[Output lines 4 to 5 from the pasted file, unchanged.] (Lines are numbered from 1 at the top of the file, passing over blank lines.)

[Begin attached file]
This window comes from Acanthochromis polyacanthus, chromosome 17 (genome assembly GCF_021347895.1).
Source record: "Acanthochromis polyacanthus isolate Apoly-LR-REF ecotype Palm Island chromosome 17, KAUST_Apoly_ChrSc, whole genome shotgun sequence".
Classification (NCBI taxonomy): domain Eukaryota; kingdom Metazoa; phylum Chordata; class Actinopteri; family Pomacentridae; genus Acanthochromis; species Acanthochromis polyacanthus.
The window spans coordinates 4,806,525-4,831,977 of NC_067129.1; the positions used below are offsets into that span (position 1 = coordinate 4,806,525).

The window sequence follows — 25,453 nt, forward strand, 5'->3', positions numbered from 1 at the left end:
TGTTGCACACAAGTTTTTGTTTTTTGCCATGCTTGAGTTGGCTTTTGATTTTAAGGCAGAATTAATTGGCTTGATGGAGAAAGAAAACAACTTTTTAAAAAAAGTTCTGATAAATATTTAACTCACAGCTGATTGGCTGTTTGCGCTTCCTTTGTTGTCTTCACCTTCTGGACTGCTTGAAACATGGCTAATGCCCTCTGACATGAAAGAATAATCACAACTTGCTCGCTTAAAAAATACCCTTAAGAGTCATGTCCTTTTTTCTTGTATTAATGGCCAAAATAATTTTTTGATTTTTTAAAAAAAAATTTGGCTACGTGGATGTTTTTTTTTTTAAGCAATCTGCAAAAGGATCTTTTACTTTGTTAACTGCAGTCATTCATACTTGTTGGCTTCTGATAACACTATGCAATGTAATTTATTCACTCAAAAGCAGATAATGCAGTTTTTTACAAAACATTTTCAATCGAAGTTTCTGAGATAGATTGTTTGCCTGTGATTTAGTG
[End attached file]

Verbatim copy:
The window spans coordinates 4,806,525-4,831,977 of NC_067129.1; the positions used below are offsets into that span (position 1 = coordinate 4,806,525).

The window sequence follows — 25,453 nt, forward strand, 5'->3', positions numbered from 1 at the left end: